"redbelly"

    ** Yep - they are average values of a short pulse current waveform.


    ** ROTFL .....

    The OP is an idiot.

    His heater is powered by gas.

    The two batteries supply power to the ( electronic) spark igniter.






    ....... Phil
     
  5. redbelly

    redbelly Guest

    Well, shi-ite ...
    Never mind!
     
  6. suputnic

    suputnic Guest

    Thanks for all replies. I was only using a 47 ohm resistor, and still
    the current dropped too low. I tried to measure resistance between the
    positive and negative terminals when the burner was firing and when
    off, but it justs gives an open circuit reading. I just found out that
    the power cables feed into some sort of inverter? It (the white box)
    says

    Input: DC 3V
    Output >= DC 12 KV

    Not sure if this changes anything.

    I had read up about the first poster's zener solution, but won't this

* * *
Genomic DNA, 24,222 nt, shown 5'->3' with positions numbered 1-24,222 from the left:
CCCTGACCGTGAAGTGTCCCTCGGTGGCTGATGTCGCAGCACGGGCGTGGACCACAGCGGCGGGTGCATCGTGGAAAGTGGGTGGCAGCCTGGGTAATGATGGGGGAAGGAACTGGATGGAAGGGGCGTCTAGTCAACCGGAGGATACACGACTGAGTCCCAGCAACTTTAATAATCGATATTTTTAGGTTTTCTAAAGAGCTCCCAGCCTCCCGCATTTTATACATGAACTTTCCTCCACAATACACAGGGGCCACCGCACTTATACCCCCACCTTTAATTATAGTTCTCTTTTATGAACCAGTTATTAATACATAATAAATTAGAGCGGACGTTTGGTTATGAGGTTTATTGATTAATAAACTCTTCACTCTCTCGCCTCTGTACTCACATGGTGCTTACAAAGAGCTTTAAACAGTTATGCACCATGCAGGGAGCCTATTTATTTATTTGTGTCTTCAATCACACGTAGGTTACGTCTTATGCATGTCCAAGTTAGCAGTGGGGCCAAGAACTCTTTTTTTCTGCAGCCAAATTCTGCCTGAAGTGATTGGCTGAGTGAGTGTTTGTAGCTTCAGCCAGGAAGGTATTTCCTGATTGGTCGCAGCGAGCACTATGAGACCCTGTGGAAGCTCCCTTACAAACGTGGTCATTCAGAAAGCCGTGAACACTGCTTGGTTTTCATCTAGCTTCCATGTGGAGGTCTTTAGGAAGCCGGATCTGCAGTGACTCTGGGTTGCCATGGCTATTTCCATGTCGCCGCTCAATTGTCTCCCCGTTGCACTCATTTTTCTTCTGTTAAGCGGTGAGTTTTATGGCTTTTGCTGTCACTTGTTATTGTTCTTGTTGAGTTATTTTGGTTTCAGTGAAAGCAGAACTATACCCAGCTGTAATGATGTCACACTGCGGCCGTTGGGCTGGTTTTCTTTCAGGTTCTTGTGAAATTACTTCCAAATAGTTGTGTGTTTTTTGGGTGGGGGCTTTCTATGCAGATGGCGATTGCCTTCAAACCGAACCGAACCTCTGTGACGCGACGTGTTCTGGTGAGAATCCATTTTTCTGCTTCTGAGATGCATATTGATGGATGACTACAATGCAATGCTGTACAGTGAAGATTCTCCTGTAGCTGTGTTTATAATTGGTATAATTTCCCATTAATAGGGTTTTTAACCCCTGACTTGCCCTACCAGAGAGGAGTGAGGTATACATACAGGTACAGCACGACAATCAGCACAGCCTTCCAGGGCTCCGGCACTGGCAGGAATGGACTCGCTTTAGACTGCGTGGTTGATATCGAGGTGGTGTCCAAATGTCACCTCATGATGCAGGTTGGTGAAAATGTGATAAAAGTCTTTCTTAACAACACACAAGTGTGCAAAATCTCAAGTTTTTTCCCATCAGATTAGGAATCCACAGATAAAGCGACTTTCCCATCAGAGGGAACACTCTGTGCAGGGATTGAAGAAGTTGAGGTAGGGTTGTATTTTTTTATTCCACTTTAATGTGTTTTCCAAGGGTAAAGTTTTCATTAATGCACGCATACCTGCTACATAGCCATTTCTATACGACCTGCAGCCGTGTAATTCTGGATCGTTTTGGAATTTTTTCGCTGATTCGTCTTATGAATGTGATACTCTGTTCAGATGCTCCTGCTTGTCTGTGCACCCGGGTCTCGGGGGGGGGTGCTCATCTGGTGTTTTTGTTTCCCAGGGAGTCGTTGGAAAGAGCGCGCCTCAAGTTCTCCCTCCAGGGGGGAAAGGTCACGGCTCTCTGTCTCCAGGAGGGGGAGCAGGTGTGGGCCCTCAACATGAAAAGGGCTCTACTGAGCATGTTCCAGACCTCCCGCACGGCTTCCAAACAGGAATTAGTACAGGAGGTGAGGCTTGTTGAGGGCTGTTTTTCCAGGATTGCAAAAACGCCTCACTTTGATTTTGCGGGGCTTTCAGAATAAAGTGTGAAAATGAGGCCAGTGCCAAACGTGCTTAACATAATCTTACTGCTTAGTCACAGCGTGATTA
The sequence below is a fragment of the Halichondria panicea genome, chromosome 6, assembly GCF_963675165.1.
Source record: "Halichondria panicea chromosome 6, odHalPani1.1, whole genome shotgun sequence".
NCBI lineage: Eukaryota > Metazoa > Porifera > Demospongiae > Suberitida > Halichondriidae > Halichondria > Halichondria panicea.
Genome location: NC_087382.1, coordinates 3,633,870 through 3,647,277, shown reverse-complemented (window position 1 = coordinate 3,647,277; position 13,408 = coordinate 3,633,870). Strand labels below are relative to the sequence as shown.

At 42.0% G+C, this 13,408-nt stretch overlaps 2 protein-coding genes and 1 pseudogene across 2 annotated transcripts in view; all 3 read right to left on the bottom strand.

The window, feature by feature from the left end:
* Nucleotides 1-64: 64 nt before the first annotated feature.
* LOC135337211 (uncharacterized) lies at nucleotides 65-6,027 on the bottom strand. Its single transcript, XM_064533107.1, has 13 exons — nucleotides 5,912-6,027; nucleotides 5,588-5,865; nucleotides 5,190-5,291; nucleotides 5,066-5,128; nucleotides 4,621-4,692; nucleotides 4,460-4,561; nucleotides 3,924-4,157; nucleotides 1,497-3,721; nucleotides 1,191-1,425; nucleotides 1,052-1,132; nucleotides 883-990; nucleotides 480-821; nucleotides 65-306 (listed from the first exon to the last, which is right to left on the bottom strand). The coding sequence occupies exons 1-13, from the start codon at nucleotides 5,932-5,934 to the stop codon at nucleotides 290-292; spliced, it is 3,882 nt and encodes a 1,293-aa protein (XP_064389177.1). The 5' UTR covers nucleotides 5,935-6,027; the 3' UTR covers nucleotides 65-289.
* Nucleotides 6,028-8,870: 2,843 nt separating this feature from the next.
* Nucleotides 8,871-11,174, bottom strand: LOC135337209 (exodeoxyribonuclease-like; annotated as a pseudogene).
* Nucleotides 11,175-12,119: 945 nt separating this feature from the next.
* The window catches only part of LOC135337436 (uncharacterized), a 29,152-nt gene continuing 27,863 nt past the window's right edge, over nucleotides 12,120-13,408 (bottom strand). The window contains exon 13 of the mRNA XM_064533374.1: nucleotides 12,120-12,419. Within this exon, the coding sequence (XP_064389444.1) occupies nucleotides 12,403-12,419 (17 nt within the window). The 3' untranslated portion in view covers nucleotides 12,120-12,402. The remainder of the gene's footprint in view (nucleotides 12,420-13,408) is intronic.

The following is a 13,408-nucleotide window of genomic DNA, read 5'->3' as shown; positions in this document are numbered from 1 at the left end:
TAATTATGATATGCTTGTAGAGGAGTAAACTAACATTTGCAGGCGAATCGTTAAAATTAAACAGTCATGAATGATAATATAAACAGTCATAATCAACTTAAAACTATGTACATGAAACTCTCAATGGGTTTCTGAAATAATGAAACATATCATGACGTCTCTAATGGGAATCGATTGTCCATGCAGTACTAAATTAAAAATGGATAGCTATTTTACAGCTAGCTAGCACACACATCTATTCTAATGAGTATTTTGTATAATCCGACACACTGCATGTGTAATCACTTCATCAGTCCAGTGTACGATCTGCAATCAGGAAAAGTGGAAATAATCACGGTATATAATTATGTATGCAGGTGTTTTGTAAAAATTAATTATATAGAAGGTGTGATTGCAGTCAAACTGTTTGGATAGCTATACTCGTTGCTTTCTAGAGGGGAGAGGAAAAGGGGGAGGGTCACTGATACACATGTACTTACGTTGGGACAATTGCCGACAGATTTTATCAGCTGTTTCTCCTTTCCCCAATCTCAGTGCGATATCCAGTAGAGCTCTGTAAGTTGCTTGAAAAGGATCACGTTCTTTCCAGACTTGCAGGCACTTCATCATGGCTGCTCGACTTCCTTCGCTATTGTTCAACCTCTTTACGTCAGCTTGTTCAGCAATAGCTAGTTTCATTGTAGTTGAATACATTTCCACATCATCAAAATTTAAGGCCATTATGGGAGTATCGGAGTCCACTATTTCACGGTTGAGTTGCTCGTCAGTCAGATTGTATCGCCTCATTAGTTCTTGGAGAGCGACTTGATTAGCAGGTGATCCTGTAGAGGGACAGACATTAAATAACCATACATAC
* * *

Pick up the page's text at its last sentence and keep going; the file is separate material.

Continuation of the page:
require a resistor to stop blowing up zener, and this circuit doesn't
    seem to like any resistor.....
     
  7. suputnic

    suputnic Guest

    Yes this inverter(?) does power the spark igniter.

    "The two batteries supply power to the ( electronic) spark igniter"
     
  8. suputnic

    suputnic Guest

    Actually it only seems to ever draw 22mA, so I suppose the appropriate
    combo of reverse biased zener diodes and forward biased silicone diodes
    in series would reduce the voltage to the right level, without using a
    protective resistor.
     
  9. ehsjr

    ehsjr Guest

    It's doubtful that precise voltage is needed.
    4 or 5 1N400x diodes in series between the adapter
    & igniter should work. If you want precision, you
    can use an LM317 voltage regulator:
    (View in fixed font)

    Adapter -----
    + ---+---Vin|LM317|Vout---+-----+---> To igniter
    | ----- | |
    | Adj [240R] |
    | | | | +
    [.1uF] +----------+ [1uF]
    | | |
    | [330R] |
    | | |
    - ---+---------+----------------+---> To igniter